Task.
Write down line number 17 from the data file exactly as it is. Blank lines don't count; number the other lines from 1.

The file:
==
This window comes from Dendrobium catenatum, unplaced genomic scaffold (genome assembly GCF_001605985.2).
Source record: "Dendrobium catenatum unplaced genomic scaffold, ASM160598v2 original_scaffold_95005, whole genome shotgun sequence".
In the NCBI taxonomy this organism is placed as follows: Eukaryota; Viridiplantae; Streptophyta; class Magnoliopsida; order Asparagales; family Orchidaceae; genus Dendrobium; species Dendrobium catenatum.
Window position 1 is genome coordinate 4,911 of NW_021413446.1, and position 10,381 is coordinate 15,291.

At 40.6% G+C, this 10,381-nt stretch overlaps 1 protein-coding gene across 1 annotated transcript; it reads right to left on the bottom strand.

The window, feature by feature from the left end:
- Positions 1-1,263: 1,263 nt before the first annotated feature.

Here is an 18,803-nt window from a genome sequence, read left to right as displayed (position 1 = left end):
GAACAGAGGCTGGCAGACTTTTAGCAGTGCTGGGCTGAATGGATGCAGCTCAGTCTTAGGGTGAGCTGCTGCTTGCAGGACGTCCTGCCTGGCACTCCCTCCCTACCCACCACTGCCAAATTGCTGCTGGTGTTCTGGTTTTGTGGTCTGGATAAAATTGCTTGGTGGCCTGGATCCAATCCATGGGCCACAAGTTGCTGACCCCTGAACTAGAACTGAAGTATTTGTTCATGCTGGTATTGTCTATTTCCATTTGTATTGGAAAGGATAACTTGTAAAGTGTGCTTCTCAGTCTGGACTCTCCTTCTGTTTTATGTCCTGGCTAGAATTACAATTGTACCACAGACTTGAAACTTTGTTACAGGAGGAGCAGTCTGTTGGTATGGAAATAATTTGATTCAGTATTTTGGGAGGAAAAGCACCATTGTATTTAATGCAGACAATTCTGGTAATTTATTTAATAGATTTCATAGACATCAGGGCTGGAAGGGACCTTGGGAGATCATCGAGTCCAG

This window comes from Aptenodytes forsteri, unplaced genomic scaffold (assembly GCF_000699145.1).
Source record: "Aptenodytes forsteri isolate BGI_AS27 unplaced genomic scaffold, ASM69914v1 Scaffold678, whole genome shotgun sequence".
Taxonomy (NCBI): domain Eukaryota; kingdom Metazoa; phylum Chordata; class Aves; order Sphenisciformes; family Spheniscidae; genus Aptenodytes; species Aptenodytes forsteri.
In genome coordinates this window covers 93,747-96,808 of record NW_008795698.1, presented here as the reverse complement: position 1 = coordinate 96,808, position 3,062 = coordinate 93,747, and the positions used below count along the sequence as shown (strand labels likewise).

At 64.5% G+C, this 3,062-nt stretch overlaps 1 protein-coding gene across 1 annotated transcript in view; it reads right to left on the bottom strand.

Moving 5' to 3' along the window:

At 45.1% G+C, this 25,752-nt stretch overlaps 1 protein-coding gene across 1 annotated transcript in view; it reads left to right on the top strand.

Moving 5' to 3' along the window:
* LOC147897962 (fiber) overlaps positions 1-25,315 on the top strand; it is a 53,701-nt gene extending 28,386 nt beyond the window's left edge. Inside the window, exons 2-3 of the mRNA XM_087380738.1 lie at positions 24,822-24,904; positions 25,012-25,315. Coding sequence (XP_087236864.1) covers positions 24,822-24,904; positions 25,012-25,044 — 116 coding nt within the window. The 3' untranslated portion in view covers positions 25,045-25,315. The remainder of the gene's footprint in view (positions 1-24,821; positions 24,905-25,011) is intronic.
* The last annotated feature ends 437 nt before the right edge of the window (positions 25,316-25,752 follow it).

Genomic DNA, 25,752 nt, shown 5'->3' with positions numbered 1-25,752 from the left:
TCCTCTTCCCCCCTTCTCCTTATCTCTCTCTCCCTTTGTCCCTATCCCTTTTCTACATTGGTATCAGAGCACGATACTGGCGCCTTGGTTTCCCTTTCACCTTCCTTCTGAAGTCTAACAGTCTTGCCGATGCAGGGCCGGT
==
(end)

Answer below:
Moving 5' to 3' along the window: